US and South Korea send North a missile warn­ing

Kuwait Times - - INTERNATIONAL -

South Korea and the United States fired off missiles yes­ter­day sim­u­lat­ing a pre­ci­sion strike against North Korea’s lead­er­ship, in response to a land­mark ICBM test de­scribed by Kim Jong-Un as a gift to “Amer­i­can bas­tards”. Tues­day’s launch-ac­knowl­edged as an ICBM by Wash­ing­ton-marked a mile­stone in Py­ongyang’s decades­long drive for the ca­pa­bil­ity to threaten the US main­land with a nu­clear strike, and poses a stark for­eign pol­icy chal­lenge for Don­ald Trump.

The US pres­i­dent had vowed that “won’t hap­pen”, but in­de­pen­dent ex­perts said it could reach Alaska or even fur­ther to­wards the con­ti­nen­tal US. It will re­quire a re­assess­ment of the threat posed by the nu­clear-armed North, which has car­ried out five atomic tests and said the multi-stage rocket’s war­head could sur­vive at­mo­spheric re-en­try to strike a tar­get. Amid in­ter­na­tional con­dem­na­tion of the test, South Korean and US mil­i­tary forces launched short-range bal­lis­tic missiles of their own less than 24 hours af­ter­wards from the penin­sula into the Sea of Ja­pan.

Both weapons homed in on their tar­get, the South’s Joint Chiefs of Staff said, “dis­play­ing the ca­pa­bil­ity of a pre­ci­sion strike against the en­emy head­quar­ters in times of emer­gency”. The South’s new Pres­i­dent Moon Jae-In, who backs en­gage­ment with Py­ongyang to bring it to the ne­go­ti­at­ing ta­ble, said the North’s “se­ri­ous provo­ca­tion re­quired us to re­act with more than just a state­ment”. US gen­eral Vin­cent Brooks, the Com­bined Forces com­man­der in South Korea, said: “Self re­straint, which is a choice, is all that sep­a­rates armistice and war. “As this Al­liance missile live fire shows, we are able to change our choice when so or­dered by our Al­liance na­tional lead­ers.”

The two coun­tries are in a se­cu­rity al­liance, with 28,500 US troops sta­tioned in the South to pro­tect it. Their lan­guage is likely to in­fu­ri­ate Py­ongyang, which says it needs nu­clear weapons to de­fend it­self against the threat of in­va­sion and has been sub­jected to mul­ti­ple sets of UN sanc­tions over its atomic and missile pro­grams. The launches came hours af­ter a joint ap­peal by the pres­i­dents of China and Rus­sia for all sides to ex­er­cise re­straint and ease ten­sions. Dis­agree­ment on how best to re­spond will com­pli­cate dis­cus­sions at the UN, where the Se­cu­rity Coun­cil was due to meet in emer­gency ses­sion later Wed­nes­day af­ter Sec­re­tary-Gen­eral An­to­nio Guter­res con­demned the North’s launch as a “dan­ger­ous es­ca­la­tion.”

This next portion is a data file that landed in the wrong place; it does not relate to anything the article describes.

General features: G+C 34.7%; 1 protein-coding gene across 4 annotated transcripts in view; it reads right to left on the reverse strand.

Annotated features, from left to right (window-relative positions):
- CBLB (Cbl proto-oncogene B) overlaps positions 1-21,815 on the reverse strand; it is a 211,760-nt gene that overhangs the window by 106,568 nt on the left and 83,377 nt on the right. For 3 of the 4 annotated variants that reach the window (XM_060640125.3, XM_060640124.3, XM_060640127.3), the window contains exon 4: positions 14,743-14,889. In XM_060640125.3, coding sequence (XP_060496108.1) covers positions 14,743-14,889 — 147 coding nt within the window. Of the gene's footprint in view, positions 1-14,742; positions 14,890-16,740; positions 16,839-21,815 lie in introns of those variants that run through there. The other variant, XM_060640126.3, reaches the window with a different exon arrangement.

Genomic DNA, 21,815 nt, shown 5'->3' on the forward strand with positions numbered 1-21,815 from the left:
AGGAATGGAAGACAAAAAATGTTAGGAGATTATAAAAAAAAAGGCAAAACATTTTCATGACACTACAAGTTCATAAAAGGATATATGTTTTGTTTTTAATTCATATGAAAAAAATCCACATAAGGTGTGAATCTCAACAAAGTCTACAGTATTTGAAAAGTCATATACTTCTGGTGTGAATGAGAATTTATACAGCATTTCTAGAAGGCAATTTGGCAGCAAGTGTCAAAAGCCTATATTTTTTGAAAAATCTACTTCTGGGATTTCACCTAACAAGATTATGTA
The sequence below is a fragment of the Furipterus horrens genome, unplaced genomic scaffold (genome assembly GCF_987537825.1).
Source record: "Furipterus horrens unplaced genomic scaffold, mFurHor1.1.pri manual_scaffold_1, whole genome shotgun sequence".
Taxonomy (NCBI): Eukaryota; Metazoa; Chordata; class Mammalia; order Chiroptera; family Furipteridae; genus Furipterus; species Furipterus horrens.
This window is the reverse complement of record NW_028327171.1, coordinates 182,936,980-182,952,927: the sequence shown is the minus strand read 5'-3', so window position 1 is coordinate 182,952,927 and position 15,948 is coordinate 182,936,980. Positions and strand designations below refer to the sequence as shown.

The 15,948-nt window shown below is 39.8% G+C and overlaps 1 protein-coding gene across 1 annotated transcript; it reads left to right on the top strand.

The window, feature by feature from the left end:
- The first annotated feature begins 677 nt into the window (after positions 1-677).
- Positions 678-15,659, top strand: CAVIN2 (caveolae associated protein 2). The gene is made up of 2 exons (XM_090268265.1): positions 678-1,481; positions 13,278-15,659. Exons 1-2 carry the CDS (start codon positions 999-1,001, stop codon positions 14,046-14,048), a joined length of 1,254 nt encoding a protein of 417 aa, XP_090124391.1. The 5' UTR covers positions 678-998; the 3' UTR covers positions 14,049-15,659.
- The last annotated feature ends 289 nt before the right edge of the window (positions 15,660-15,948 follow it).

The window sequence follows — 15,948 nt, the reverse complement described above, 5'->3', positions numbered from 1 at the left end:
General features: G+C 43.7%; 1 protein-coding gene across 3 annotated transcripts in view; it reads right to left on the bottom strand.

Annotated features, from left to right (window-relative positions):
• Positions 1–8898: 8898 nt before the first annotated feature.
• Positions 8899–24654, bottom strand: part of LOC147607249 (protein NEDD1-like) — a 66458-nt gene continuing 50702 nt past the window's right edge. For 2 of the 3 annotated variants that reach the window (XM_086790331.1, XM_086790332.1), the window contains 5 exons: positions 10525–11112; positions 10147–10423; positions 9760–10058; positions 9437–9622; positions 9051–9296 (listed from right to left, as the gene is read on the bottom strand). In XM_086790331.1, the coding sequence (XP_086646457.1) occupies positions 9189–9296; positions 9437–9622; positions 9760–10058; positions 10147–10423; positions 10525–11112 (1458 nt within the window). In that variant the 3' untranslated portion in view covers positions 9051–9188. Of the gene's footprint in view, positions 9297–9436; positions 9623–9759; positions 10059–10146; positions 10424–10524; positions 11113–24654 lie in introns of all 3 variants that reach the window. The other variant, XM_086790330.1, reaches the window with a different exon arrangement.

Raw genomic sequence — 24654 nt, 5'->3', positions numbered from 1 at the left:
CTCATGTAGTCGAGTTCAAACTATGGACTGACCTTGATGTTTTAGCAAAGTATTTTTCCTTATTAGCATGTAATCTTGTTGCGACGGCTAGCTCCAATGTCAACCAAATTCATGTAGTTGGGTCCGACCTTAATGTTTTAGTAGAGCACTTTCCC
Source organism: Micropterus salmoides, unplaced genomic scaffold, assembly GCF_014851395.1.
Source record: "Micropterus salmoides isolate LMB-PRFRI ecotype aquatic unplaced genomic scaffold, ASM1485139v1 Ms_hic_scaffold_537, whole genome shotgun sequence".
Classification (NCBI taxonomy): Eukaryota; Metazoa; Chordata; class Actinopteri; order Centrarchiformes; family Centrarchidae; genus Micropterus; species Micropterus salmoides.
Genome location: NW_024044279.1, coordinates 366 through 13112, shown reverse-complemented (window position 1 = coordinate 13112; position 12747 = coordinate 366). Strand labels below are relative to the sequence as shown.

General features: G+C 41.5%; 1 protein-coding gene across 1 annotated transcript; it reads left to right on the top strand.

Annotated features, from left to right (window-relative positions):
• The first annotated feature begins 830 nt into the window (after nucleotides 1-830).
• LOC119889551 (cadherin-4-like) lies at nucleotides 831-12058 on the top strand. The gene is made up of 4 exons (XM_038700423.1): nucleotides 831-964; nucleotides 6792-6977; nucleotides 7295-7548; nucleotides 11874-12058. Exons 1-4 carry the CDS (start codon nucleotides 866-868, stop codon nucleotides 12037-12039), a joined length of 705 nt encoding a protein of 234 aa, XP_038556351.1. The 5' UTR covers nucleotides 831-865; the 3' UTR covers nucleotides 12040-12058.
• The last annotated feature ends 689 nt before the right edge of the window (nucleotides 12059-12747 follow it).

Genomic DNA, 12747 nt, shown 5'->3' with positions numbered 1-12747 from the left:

‘New es­ca­la­tion’

Af­ter per­son­ally over­see­ing the test, the North’s leader Kim Jong-Un “said Amer­i­can bas­tards would be not very happy with this gift sent on the July 4 an­niver­sary”, the of­fi­cial Korean Cen­tral News Agency re­ported. Break­ing into peals of laugh­ter, KCNA said, he “added that we should send them gifts once in a while to help break their bore­dom”. Kim had in­spected the Hwa­song-14 missile and “ex­pressed sat­is­fac­tion, say­ing it looked as hand­some as a good-look­ing boy and was well made”. Ques­tions re­main over the pre­cise ca­pa­bil­i­ties of the weapon, but KCNA said it was a multi-stage rocket with a car­bon com­pos­ite nose cone that could carry a “large, heavy nu­clear war­head”.

The test had shown it could sur­vive the harsh con­di­tions of re-en­try into the Earth’s at­mos­phere, in­clud­ing “heat reach­ing thou­sands of de­grees centi­grade”, to “ac­cu­rately hit the tar­get”, it said. The missile only trav­elled lit­tle more than 900 kilo­me­ters to come down in the Sea of Ja­pan, but the al­ti­tude it reached-more than 2,800 kilo­me­ters ac­cord­ing to Py­ongyang-demon­strated it can travel far fur­ther. South Korea’s de­fense min­is­ter Han Min-koo put its range at 7,000 to 8,000 kilo­me­ters-far enough to put US Pa­cific Com­mand in Hawaii within reach.

US Sec­re­tary of State Rex Tiller­son strongly con­demned the launch, say­ing: “Test­ing an ICBM rep­re­sents a new es­ca­la­tion of the threat to the United States, our al­lies and part­ners, the re­gion, and the world. “As we, along with oth­ers, have made clear, we will never ac­cept a nu­clear-armed North Korea.” But ex­perts said that par­tic­u­lar red line had al­ready been crossed. “The win­dow for ne­go­ti­at­ing de­nu­cle­ari­sa­tion is closed,” Jef­frey Lewis, an ex­pert in nu­clear non-pro­lif­er­a­tion said. “The big point is that we have to ac­cept North Korea with a nu­clear-armed ICBM.” —AFP

Newspapers in English

Newspapers from Kuwait

© PressReader. All rights reserved.